Ex-Defence Forces member Lisa Smith walks free from prison
Convicted Islamic State member Lisa Smith is free from prison just a year after being convicted and sentenced to 15 months for joining the terror group.
The former solder left Limerick Prison on Wednesday afternoon where she was collected by a family member, having served her time.
All prisoners are entitled to 25 per cent remission and the Dundalk woman had been described as a model prisoner while at the prison’s women’s wing.
Speaking to the Sunday World before she into prison last year she rejected calls made by former jihadist that she "free herself from the psychological mental prison of Islam", saying: "That's not going to happen, no! I love my religion, it's what I live for now."
Asked at the time if she was hopeful she would not get a jail sentence, Smith responded: "For me, look, it's OK, it doesn't matter.”
"My life is my life, my journey is my journey.”
She had previously been living in tough conditions at a Syrian refugee camp with her young daughter before being sent back to Ireland in December 2019 where she was arrested.
During her time at the camp she said in one interview she was not involved in fighting and did not train girls to become fighters.
She also claimed she had been visited more than once by the FBI for questioning, and agents had taken her fingerprints and DNA.
But the 40-year-old, mother of one, was found guilty in May after a nine-week trial at the non-jury Special Criminal Court.
Delivering the verdict, Judge Tony Hunt said it had established that she travelled to Syria "with her eyes open" and pledged allegiance to ISIS, then led by Abu Bakr al-Baghdadi.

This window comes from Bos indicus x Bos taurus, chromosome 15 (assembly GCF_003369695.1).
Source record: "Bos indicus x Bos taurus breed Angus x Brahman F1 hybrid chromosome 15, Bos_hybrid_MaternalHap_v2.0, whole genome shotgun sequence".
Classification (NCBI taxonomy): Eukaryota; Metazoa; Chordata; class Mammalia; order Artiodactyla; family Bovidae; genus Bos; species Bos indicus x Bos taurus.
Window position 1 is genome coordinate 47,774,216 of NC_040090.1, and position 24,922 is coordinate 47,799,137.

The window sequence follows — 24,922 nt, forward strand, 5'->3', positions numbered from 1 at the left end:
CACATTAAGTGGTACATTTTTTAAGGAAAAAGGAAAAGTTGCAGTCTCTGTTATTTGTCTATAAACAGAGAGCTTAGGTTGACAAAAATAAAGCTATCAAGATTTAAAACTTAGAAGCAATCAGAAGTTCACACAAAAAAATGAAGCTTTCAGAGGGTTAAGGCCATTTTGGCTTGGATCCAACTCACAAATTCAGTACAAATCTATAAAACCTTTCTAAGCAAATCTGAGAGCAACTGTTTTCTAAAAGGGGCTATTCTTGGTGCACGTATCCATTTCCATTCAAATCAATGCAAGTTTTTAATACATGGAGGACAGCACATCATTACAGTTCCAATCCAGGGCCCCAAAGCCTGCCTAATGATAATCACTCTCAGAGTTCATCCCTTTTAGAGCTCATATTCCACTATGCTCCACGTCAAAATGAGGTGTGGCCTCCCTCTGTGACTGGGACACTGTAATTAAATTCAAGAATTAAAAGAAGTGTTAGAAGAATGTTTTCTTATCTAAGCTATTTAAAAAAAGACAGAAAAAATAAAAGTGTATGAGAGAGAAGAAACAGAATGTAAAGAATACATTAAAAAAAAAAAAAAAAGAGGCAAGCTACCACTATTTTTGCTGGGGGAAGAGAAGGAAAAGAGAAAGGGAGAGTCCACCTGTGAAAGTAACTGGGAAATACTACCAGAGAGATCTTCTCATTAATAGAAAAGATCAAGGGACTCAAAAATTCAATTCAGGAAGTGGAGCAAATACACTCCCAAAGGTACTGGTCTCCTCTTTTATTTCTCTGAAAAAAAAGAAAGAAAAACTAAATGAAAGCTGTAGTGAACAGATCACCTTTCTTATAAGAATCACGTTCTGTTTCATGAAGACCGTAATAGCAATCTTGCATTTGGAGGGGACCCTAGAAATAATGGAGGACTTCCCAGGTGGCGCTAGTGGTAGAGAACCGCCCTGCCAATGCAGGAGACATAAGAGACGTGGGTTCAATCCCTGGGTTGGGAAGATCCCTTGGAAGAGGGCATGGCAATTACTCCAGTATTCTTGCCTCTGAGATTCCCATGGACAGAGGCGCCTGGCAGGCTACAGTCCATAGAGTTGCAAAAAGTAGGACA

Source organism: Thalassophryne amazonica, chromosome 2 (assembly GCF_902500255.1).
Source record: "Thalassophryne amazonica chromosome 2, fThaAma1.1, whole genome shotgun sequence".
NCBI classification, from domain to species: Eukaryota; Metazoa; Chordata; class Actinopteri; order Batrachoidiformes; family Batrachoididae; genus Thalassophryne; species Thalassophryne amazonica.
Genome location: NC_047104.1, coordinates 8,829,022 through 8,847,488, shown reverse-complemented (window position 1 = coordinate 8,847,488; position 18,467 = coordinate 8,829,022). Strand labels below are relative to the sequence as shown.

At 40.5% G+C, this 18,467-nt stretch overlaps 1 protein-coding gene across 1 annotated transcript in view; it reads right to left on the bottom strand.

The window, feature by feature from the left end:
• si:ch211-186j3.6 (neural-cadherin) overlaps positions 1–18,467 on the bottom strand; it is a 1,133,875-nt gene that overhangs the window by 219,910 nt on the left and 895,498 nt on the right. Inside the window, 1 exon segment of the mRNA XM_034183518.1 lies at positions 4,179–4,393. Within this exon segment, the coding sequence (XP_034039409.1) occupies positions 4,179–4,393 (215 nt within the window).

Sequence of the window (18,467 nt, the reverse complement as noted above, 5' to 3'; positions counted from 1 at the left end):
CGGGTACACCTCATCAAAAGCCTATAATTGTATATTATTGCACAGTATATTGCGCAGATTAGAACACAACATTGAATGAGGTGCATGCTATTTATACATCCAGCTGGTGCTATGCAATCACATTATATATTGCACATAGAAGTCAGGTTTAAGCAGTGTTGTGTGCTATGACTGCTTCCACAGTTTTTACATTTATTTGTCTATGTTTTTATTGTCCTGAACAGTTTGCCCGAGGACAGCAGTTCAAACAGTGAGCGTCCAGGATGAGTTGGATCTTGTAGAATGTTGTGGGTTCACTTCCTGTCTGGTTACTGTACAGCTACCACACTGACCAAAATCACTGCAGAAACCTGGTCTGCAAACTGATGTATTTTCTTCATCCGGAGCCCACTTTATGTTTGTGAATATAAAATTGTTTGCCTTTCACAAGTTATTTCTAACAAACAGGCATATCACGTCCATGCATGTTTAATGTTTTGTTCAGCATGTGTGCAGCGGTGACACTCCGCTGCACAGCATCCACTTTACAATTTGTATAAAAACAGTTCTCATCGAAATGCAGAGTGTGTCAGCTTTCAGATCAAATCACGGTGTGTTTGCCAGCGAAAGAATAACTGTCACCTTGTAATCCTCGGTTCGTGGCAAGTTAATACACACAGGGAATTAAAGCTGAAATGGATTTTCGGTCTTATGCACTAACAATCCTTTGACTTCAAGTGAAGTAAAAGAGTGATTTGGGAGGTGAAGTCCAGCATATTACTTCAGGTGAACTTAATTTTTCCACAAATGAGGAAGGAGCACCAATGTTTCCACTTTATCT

He noted that while Smith is a low risk for re-offending, she was persistent and determined in her efforts to travel to Syria and join Isis and has shown no remorse for her actions.
The judge said it was "serious" for an Irish citizen to take up allegiance with a terrorist organisation and persist with it.
The court rejected Smith’s claims she had travelled to the Islamic State out of a sense of religious obligation and for the purpose of living under Sharia law.
In October 2015, she bought a one-way ticket, travelled from Dublin to Turkey, and crossed the border into an IS-controlled area of Syria.
The Court of Appeal ruled against her appeal on the severity of her sentence just last March which meant she had to stay her prison until her release date of 27 May.
The regime in Limerick Prison is considered much stricter than the main women’s jail, the Dóchas Centre in Dublin.